Your Bone Health In Menopause

An older women leans against a bed holding her knee indicating joint discomfort.

Our bones are constantly renewing and laying down new bone cells in response to microscopic damage caused by day-to-day movement.  Cells called osteoclasts ensure that bone is broken down and reabsorbed while osteoblasts produce new bone cells to replace them. This process is how everyone’s skeleton stays strong and healthy. 

To be able to effectively stave off the loss of bone density, we need to understand what is involved in the production of new bone.  It's no surprise that calcium is vital, but just getting more calcium alone isn’t enough to create healthy bones.  We need vitamin D alongside calcium when we ingest it, either from our food or from The MenoShake™, to enable our bodies to turn that calcium into new bone cells.  Oestrogen is also important for bone density, and the lower levels that accompany perimenopause and menopause leads to higher bone reabsorption and lower production of new bone cells, or in layman’s terms, thinner and more brittle bones.

A graph charting bone density loss for women as they enter menopause.


While this may be a normal part of ageing, it comes with some problems that we need to be aware of, such as an increased risk of breaking a bone and developing various bone-related conditions such as osteoporosis and osteopenia. This is why HRT can be important for those of us who are at a higher risk of developing osteoporosis and similar conditions.

Aside from nutrition there are other medical interventions including bisphosphonates and parathyroid injections, but the former can cause heartburn and the latter can be expensive if not available on the NHS.  We think the best way to approach bone maintenance in perimenopause, menopause and into later life is to take a holistic approach and look at the bigger picture.

Making sure we get enough exercise is a good place to start, as the benefits of this are far reaching and can improve many areas of our lives, from mood to sleep to circulation.  Exercise helps strengthen everything around our bones, giving us stronger muscles and tendons that will help support thinning bone.  At this time of our life, we may want to swap pounding pavements for lower impact exercise such as swimming or aqua-aerobics. Another consideration is rebounding (using a mini trampoline). A little-known fact is that NASA uses rebounding to help negate the bone mass loss of astronauts when they return to Earth from Space. This exercise is gentle on joints whilst the g-force on the body works on the entire skeleton to keep it strong.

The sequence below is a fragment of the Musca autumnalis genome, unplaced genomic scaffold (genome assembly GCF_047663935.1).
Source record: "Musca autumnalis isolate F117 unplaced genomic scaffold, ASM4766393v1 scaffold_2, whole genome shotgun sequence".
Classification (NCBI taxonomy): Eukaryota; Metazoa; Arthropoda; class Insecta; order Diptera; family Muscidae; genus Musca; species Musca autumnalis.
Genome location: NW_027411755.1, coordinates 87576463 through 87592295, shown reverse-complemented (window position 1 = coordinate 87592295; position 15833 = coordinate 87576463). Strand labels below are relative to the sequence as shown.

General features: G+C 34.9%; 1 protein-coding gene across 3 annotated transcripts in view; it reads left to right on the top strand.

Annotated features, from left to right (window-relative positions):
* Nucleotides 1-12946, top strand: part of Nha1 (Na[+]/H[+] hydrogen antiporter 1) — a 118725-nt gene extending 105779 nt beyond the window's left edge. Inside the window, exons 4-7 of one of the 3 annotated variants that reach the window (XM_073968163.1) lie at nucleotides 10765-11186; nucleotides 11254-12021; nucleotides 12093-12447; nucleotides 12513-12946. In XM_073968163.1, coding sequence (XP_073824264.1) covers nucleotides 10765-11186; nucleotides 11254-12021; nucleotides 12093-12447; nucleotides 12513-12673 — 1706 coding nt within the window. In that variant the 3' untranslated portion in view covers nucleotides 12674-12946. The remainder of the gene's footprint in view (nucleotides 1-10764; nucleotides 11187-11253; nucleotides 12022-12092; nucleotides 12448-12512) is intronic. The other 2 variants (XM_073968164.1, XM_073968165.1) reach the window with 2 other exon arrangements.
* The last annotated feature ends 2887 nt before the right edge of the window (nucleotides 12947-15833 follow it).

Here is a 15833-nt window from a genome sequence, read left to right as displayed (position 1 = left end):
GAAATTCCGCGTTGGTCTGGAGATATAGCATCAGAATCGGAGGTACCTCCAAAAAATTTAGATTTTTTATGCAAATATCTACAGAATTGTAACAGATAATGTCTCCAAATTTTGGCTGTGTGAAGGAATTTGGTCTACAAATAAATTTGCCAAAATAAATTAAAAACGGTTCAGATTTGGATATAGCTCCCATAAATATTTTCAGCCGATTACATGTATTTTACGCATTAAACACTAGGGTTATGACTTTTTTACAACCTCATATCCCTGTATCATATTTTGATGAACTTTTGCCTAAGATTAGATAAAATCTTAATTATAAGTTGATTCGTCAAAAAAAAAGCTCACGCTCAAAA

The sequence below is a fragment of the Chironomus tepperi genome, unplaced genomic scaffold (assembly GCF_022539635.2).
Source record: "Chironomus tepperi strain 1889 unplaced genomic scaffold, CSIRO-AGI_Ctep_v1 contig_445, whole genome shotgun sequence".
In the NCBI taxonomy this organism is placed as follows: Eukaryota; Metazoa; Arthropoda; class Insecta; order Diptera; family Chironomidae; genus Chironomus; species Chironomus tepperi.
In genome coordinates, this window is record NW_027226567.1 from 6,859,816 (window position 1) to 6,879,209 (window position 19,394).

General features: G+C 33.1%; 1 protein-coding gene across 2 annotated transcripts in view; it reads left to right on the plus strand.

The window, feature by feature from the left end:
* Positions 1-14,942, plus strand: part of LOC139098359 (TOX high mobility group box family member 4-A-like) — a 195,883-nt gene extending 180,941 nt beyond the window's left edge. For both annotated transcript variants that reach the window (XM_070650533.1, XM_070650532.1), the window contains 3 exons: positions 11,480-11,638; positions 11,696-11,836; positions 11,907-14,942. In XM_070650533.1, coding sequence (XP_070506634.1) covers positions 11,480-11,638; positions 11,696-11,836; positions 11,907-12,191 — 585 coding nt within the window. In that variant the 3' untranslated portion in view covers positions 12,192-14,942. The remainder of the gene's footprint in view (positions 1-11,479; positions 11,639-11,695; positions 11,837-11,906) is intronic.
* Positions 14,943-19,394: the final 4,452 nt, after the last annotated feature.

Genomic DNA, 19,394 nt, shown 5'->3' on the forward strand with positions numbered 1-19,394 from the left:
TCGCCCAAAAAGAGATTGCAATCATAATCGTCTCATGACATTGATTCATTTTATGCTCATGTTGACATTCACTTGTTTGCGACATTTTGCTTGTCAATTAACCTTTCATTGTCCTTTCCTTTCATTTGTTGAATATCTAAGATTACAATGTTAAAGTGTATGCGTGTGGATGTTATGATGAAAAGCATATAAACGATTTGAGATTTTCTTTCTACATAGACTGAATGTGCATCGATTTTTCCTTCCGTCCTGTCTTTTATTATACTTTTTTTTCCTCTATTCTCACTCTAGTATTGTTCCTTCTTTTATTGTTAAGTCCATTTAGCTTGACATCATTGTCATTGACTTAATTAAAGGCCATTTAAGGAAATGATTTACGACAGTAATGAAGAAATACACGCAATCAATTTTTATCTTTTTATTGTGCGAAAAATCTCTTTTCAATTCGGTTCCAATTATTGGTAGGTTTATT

An older lady in a gold jumper holds onto her lower back indicating discomfort.


Getting the right nutrients and in the right combination is also vital and while we can all take steps to improve our diets, it's not always easy to achieve that balance and combination every day.  That's where The MenoShake™ comes in, as it delivers the right nutrients in the right combination for optimum bone production. 

Exposure to sunlight is the easiest way to get enough vitamin D, but during the winter it's not always possible to get enough, especially if you live in the UK. Supplements and subtle diet or lifestyle changes can really help here.  Why not schedule in 15 minutes of quiet contemplation or meditation in the sun (when summer comes back around) with your daily MenoShake™, to reach several wellness goals in one?

Losing bone density is inevitable during menopause and in later life, but there are lots of things we can do to slow down this process and ensure we're laying down as much new bone as possible.


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